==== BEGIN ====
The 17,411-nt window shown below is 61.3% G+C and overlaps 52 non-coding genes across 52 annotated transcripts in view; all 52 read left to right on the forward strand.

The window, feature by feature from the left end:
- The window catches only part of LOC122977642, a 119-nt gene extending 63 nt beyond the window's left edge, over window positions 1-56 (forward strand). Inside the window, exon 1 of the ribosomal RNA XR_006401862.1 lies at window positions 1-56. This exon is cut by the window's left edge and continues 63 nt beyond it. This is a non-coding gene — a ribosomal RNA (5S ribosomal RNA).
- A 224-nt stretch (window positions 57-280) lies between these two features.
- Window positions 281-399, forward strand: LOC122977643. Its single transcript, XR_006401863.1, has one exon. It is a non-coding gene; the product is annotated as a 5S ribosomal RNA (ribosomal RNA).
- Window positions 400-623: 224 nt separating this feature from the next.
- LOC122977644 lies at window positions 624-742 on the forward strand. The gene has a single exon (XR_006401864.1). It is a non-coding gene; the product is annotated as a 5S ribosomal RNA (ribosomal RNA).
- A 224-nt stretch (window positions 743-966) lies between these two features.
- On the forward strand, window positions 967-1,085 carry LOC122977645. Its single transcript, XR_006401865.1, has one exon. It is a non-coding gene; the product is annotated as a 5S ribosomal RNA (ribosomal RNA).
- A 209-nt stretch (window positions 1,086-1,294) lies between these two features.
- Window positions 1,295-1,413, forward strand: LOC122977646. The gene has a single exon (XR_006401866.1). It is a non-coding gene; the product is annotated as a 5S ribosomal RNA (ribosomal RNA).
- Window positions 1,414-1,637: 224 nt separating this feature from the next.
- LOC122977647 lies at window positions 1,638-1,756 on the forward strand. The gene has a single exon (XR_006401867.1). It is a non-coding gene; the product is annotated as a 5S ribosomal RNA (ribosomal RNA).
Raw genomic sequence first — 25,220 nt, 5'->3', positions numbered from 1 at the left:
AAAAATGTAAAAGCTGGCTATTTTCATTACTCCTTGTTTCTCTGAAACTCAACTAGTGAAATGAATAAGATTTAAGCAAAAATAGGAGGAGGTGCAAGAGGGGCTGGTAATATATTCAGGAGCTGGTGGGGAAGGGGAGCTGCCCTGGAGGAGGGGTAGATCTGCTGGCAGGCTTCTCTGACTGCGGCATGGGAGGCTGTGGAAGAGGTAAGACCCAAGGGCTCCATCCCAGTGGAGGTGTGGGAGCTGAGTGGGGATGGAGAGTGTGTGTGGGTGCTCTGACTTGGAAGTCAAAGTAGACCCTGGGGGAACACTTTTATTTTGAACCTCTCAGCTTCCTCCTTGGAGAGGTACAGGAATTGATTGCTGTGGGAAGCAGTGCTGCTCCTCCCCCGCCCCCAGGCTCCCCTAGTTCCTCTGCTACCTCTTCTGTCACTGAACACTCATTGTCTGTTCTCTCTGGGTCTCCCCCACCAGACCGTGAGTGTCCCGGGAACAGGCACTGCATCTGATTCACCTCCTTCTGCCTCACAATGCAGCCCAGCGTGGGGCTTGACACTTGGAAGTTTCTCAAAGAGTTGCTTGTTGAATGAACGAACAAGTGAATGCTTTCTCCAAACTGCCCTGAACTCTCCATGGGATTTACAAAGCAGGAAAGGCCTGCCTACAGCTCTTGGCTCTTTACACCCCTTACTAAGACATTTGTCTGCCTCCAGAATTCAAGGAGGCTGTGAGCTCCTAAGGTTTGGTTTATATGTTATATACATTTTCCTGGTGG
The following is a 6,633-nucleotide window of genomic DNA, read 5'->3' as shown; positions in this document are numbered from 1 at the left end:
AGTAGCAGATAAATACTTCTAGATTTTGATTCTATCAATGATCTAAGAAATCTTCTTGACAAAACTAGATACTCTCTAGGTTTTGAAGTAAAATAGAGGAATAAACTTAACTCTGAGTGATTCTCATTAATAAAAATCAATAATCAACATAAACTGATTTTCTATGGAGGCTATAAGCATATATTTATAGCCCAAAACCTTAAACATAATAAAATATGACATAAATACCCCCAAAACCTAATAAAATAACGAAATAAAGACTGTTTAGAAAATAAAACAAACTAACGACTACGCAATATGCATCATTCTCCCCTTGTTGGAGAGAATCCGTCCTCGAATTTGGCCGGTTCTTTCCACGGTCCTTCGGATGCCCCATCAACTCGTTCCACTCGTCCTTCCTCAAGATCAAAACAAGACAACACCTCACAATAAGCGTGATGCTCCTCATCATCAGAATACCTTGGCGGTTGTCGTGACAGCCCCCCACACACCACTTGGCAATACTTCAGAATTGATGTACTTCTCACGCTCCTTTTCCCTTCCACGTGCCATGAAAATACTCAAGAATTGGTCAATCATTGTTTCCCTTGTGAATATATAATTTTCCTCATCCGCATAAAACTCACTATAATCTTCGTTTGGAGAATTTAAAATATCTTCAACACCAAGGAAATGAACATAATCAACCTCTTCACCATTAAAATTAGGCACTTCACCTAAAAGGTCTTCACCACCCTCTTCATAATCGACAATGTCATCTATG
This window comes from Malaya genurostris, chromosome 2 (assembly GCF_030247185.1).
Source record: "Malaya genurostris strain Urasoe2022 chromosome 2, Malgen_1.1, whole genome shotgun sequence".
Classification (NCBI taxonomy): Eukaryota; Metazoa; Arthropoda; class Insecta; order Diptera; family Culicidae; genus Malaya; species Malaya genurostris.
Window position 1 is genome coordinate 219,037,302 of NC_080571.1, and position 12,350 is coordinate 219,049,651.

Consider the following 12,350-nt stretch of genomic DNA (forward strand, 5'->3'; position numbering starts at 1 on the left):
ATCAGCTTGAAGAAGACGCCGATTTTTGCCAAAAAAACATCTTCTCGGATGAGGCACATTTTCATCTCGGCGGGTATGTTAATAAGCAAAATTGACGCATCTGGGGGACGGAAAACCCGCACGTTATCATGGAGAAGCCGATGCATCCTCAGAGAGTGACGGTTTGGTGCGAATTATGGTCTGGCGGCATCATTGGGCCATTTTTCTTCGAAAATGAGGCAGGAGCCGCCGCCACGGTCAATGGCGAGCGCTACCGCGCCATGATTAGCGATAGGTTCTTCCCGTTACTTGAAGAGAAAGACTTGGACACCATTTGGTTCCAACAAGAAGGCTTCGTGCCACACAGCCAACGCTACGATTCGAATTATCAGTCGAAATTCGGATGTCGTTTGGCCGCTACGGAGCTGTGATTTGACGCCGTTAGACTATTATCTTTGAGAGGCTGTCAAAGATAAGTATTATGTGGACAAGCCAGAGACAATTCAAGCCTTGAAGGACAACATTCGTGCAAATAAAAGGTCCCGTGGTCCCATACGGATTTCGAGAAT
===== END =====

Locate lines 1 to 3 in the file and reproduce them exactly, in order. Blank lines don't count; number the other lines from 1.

The 17,411-nt window shown below is 61.3% G+C and overlaps 52 non-coding genes across 52 annotated transcripts in view; all 52 read left to right on the forward strand.

The window, feature by feature from the left end:
- The window catches only part of LOC122977642, a 119-nt gene extending 63 nt beyond the window's left edge, over window positions 1-56 (forward strand). Inside the window, exon 1 of the ribosomal RNA XR_006401862.1 lies at window positions 1-56. This exon is cut by the window's left edge and continues 63 nt beyond it. This is a non-coding gene — a ribosomal RNA (5S ribosomal RNA).